(To implement autoscaling for roles in a Cloud Services deployment on a predefined schedule, or in response to runtime events such as changes in server load, consider using the Microsoft Autoscaling Application Block. For more details, see msdn.microsoft.com/library/hh680892(PandP.50).)
To connect Web and worker roles, you typically pass data between them as messages using Azure storage queues or Azure Service Bus queues. (Service Bus queues support a larger message size and have built-in facilities for authentication and access control.) Using messaging also opens up the design to allow the use of standard messaging and storage patterns such as Request/Response, Fire and Forget, Delayed Write, and more. If your application is built as components following a service-oriented architecture (SOA) design, moving it to Azure Cloud Services will be relatively easy.
Of course, using Web and worker roles can mean that some refactoring of the application is required. However, in many cases this isn’t onerous and doesn’t affect the core business logic or presentation code. For example, ASP.NET MVC applications work fine when migrated to Azure, and they can access data stores such as SQL Server in exactly the same way as when running on-premises or when deployed to VMs using the IaaS approach.
Moving to Azure Cloud Services can also present an opportunity to update your authentication and authorization mechanism, especially if you find you need to perform some refactoring of the code. Modern applications increasingly use a claims-based authentication mechanism, including federated identity and single sign-on (SSO).
This type of mechanism allows users to sign on using a range of existing credentials rather than requiring specific credentials just for your application, and to sign on only once when accessing more than one application or Web site. The access-control feature of Azure Active Directory, along with Windows Identity Framework (WIF), makes implementing claims-based authentication and federated identity easy. Figure 3, based on a figure from the guide, shows an example for the fictional company Adatum’s a-Expense application, where users are authenticated by their own Active Directory and are issued a token that they present to the application in order to gain access.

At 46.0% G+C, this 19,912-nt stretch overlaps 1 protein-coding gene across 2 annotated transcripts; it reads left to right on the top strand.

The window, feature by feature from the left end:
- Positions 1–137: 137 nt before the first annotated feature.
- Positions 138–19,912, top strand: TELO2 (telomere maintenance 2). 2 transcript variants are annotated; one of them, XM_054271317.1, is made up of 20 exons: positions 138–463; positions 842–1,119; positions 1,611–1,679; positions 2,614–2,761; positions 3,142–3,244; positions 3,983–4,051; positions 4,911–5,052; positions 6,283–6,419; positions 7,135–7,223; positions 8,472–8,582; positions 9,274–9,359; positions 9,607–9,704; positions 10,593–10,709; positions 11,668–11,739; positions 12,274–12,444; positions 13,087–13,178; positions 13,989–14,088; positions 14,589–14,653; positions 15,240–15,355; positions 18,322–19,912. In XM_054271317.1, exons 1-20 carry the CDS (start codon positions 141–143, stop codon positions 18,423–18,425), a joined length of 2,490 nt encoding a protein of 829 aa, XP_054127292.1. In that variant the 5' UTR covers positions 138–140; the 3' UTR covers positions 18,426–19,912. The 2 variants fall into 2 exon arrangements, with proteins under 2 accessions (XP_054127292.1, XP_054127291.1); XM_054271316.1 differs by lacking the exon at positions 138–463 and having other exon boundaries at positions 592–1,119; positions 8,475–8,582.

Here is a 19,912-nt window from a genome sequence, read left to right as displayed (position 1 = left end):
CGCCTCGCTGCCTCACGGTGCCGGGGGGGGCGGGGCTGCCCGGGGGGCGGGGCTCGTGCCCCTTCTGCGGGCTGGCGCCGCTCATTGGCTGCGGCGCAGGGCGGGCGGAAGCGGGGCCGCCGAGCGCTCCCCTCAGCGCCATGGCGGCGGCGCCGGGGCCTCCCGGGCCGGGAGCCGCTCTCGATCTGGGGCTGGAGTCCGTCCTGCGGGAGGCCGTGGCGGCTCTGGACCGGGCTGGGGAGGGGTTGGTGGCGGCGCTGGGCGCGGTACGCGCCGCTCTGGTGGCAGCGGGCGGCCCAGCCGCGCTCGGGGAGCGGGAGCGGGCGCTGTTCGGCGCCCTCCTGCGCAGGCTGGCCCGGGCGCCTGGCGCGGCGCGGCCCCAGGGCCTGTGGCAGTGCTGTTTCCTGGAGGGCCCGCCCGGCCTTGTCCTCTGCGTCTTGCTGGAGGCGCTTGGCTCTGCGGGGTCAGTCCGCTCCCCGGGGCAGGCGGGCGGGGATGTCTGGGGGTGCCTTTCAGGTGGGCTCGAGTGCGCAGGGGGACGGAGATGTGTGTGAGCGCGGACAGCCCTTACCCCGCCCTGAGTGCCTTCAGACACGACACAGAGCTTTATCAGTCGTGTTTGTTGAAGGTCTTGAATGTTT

Figure 3 Adopting a Claims-Based Authentication System
For more information about claims-based authentication, check out the related patterns & practices publication, “A Guide to Claims-Based Identity and Access Control,” at msdn.microsoft.com/library/ff423674.
Almost all business applications use data, and often this is stored in a database such as SQL Server or a relational database management system (RDBMS) from another supplier. A typical scenario when migrating an application that uses a relational database is to deploy an Azure VM that hosts the database server (Azure provides preconfigured VMs containing either SQL Server or MySQL). Alternatively, you can install almost any other type of data store that runs on Windows or Linux in a VM running in Azure.
You connect to a cloud-hosted database from your cloud-hosted application just as you would if the database and application were located in your own datacenter. However, this is only one of the options available in Azure. Typically you’ll need to decide whether you deploy the data for your applications in the cloud, or keep it on-premises and communicate with the database server over a virtual network or through messaging. If you choose the cloud, you must also decide whether to follow the IaaS or PaaS (SQL Database) path.
The Command Query Responsibility Segregation (CQRS) pattern typically uses messaging to communicate data updates and query results between application components, and Azure provides two queuing mechanisms your application can use for this. However, for standard data access, introducing a network such as the Internet between the application and the database can result in delays and subsequent poor performance. If circumstances or regulatory requirements demand an on-premises database, Azure Caching can help to reduce these delays. (For more information about the CQRS pattern, check out the related patterns & practices guide, “CQRS Journey,” at msdn.microsoft.com/library/jj554200.)